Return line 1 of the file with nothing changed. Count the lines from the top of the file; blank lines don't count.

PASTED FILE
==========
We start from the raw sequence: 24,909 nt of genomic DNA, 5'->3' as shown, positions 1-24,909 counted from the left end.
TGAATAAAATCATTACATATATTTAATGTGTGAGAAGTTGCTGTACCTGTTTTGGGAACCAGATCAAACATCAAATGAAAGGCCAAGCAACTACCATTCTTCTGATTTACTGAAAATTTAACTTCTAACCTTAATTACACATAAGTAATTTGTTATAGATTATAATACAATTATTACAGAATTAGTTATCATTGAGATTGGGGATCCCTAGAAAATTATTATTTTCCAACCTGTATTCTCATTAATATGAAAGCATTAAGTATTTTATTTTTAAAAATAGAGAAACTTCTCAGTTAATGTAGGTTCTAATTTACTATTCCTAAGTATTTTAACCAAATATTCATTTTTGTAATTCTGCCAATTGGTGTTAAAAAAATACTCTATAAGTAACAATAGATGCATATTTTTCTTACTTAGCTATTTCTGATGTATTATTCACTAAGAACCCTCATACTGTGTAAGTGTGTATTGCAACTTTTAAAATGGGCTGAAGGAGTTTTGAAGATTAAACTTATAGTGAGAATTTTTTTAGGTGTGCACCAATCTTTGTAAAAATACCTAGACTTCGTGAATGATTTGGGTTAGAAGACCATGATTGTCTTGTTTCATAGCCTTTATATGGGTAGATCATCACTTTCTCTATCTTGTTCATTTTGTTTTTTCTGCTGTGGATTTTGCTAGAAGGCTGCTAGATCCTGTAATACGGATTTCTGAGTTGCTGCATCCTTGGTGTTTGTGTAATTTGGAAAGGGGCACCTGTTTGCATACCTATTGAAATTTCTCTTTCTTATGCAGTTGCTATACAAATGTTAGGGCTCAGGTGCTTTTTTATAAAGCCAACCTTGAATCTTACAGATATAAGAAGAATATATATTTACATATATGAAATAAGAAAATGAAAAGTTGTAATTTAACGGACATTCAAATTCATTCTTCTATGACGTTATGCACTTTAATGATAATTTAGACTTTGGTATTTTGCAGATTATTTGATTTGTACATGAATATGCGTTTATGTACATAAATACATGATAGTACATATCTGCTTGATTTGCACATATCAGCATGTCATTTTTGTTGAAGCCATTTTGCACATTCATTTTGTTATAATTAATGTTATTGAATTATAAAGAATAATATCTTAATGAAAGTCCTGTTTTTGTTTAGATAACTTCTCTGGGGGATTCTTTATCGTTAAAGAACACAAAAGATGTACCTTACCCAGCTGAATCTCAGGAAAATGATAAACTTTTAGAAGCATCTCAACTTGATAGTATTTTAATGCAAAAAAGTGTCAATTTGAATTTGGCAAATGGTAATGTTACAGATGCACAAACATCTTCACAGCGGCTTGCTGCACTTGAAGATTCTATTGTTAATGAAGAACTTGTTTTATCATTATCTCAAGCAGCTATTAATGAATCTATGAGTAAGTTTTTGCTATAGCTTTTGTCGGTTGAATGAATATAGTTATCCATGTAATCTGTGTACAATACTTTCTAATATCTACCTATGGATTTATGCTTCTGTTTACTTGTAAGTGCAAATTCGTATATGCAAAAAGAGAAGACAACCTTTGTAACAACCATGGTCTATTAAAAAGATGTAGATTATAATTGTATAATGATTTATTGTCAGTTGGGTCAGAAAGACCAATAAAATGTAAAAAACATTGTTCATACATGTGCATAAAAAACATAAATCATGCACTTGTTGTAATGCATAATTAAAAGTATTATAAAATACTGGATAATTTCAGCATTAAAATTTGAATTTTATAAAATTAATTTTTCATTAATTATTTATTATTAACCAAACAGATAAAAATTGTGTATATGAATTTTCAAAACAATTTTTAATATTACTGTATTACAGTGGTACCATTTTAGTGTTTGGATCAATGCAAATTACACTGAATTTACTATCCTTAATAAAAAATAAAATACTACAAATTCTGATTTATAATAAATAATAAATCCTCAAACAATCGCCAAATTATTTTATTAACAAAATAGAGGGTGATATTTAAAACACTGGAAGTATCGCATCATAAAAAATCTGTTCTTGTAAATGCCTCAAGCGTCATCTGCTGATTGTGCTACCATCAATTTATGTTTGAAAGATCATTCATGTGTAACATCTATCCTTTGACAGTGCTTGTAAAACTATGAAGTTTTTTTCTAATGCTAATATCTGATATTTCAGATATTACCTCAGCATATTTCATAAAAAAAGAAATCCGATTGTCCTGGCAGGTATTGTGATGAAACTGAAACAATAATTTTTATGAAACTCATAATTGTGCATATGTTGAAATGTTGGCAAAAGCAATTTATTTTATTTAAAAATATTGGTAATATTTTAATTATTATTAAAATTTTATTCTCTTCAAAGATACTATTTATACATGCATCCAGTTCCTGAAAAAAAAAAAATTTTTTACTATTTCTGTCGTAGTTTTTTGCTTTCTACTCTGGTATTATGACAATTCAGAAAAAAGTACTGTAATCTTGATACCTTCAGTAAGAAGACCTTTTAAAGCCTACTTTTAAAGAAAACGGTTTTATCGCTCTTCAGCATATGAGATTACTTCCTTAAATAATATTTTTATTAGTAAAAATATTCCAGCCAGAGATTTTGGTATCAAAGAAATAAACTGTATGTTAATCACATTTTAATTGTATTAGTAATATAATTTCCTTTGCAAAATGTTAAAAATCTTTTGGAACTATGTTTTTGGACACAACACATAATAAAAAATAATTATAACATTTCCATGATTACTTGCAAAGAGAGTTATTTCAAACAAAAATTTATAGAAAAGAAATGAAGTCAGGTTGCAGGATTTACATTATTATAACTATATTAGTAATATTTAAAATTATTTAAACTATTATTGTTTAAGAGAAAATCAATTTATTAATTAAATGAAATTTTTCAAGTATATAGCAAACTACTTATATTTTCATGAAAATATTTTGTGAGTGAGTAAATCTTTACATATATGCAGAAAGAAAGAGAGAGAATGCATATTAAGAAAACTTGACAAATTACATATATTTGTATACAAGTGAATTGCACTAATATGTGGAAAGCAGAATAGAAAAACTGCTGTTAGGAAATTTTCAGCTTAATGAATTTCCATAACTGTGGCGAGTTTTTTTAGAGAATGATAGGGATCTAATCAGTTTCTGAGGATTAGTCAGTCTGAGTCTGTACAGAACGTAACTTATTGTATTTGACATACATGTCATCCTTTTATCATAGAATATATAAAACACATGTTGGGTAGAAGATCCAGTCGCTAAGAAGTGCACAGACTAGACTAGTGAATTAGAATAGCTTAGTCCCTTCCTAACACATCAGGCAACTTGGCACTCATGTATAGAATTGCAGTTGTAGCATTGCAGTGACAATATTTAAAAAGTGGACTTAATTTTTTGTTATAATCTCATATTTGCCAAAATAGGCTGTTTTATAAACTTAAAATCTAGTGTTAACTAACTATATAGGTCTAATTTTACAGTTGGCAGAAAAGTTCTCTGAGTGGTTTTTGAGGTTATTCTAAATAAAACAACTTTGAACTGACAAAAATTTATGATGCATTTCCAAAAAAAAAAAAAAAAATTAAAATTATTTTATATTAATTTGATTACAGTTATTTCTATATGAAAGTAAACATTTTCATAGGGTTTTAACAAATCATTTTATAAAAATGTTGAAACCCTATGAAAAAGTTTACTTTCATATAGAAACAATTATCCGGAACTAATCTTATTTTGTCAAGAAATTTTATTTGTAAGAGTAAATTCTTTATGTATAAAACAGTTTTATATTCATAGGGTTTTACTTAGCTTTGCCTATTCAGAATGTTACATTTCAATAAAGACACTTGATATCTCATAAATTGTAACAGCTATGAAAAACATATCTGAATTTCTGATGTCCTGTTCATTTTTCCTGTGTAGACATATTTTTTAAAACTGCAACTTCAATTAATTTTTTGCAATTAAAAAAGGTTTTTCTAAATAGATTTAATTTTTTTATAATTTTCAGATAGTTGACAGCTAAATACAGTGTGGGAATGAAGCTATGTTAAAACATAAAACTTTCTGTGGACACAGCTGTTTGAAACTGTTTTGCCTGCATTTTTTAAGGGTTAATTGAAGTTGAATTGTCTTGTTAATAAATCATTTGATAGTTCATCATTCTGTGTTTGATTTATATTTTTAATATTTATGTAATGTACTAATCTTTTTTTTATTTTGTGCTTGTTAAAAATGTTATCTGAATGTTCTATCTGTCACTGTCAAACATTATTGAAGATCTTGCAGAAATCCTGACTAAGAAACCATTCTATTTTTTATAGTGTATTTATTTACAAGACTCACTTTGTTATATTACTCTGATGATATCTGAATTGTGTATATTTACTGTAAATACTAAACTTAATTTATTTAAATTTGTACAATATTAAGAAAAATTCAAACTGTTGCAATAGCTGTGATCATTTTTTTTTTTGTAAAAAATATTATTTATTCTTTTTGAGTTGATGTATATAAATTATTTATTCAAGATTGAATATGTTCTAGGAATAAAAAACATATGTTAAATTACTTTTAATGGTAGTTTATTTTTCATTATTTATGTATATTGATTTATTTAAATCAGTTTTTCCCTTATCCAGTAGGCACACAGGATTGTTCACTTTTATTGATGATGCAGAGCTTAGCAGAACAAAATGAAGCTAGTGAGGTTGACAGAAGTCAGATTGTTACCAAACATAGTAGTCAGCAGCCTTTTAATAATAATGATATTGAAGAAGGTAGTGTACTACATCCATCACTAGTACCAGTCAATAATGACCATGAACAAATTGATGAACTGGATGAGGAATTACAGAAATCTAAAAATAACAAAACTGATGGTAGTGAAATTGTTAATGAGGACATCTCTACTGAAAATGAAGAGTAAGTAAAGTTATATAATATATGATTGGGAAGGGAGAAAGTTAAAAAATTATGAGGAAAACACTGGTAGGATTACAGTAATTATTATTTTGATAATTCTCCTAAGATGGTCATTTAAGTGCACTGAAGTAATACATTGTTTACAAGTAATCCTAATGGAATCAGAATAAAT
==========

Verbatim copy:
We start from the raw sequence: 24,909 nt of genomic DNA, 5'->3' as shown, positions 1-24,909 counted from the left end.